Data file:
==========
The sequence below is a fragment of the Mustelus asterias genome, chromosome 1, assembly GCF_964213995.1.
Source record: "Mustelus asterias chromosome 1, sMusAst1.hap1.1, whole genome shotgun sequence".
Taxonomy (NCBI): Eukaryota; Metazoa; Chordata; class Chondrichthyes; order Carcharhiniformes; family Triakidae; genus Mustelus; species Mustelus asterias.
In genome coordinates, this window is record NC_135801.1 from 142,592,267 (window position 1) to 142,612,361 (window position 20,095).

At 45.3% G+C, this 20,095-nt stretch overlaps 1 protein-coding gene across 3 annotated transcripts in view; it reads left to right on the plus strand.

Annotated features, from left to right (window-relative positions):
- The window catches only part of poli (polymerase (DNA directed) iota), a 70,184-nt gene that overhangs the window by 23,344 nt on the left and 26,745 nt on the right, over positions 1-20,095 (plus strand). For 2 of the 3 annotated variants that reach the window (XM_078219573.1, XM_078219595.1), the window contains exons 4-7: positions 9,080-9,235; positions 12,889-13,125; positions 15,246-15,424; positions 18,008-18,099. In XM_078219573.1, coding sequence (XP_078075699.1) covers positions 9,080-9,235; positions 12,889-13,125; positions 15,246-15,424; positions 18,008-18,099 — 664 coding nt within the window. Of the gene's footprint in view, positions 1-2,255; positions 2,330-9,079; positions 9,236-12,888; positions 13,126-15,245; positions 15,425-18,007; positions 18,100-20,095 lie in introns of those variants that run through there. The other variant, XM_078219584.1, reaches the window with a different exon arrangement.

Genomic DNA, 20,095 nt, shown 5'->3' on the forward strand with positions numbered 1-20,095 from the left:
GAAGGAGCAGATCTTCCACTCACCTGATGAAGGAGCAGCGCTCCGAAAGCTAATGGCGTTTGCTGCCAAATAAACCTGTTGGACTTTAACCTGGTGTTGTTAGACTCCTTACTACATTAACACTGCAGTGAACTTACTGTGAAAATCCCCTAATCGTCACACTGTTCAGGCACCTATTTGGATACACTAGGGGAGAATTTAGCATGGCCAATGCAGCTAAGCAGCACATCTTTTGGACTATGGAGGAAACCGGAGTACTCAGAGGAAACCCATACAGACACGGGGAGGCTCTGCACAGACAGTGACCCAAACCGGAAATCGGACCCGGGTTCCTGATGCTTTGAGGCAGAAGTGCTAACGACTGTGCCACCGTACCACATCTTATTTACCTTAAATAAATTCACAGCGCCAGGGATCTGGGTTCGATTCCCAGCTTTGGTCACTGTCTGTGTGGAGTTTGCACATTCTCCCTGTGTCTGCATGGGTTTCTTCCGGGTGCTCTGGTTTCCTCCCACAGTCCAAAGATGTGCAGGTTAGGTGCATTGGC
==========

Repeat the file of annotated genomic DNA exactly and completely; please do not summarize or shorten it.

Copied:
The sequence below is a fragment of the Mustelus asterias genome, chromosome 1, assembly GCF_964213995.1.
Source record: "Mustelus asterias chromosome 1, sMusAst1.hap1.1, whole genome shotgun sequence".
Taxonomy (NCBI): Eukaryota; Metazoa; Chordata; class Chondrichthyes; order Carcharhiniformes; family Triakidae; genus Mustelus; species Mustelus asterias.
In genome coordinates, this window is record NC_135801.1 from 142,592,267 (window position 1) to 142,612,361 (window position 20,095).

At 45.3% G+C, this 20,095-nt stretch overlaps 1 protein-coding gene across 3 annotated transcripts in view; it reads left to right on the plus strand.

Annotated features, from left to right (window-relative positions):
- The window catches only part of poli (polymerase (DNA directed) iota), a 70,184-nt gene that overhangs the window by 23,344 nt on the left and 26,745 nt on the right, over positions 1-20,095 (plus strand). For 2 of the 3 annotated variants that reach the window (XM_078219573.1, XM_078219595.1), the window contains exons 4-7: positions 9,080-9,235; positions 12,889-13,125; positions 15,246-15,424; positions 18,008-18,099. In XM_078219573.1, coding sequence (XP_078075699.1) covers positions 9,080-9,235; positions 12,889-13,125; positions 15,246-15,424; positions 18,008-18,099 — 664 coding nt within the window. Of the gene's footprint in view, positions 1-2,255; positions 2,330-9,079; positions 9,236-12,888; positions 13,126-15,245; positions 15,425-18,007; positions 18,100-20,095 lie in introns of those variants that run through there. The other variant, XM_078219584.1, reaches the window with a different exon arrangement.

Genomic DNA, 20,095 nt, shown 5'->3' on the forward strand with positions numbered 1-20,095 from the left:
GAAGGAGCAGATCTTCCACTCACCTGATGAAGGAGCAGCGCTCCGAAAGCTAATGGCGTTTGCTGCCAAATAAACCTGTTGGACTTTAACCTGGTGTTGTTAGACTCCTTACTACATTAACACTGCAGTGAACTTACTGTGAAAATCCCCTAATCGTCACACTGTTCAGGCACCTATTTGGATACACTAGGGGAGAATTTAGCATGGCCAATGCAGCTAAGCAGCACATCTTTTGGACTATGGAGGAAACCGGAGTACTCAGAGGAAACCCATACAGACACGGGGAGGCTCTGCACAGACAGTGACCCAAACCGGAAATCGGACCCGGGTTCCTGATGCTTTGAGGCAGAAGTGCTAACGACTGTGCCACCGTACCACATCTTATTTACCTTAAATAAATTCACAGCGCCAGGGATCTGGGTTCGATTCCCAGCTTTGGTCACTGTCTGTGTGGAGTTTGCACATTCTCCCTGTGTCTGCATGGGTTTCTTCCGGGTGCTCTGGTTTCCTCCCACAGTCCAAAGATGTGCAGGTTAGGTGCATTGGC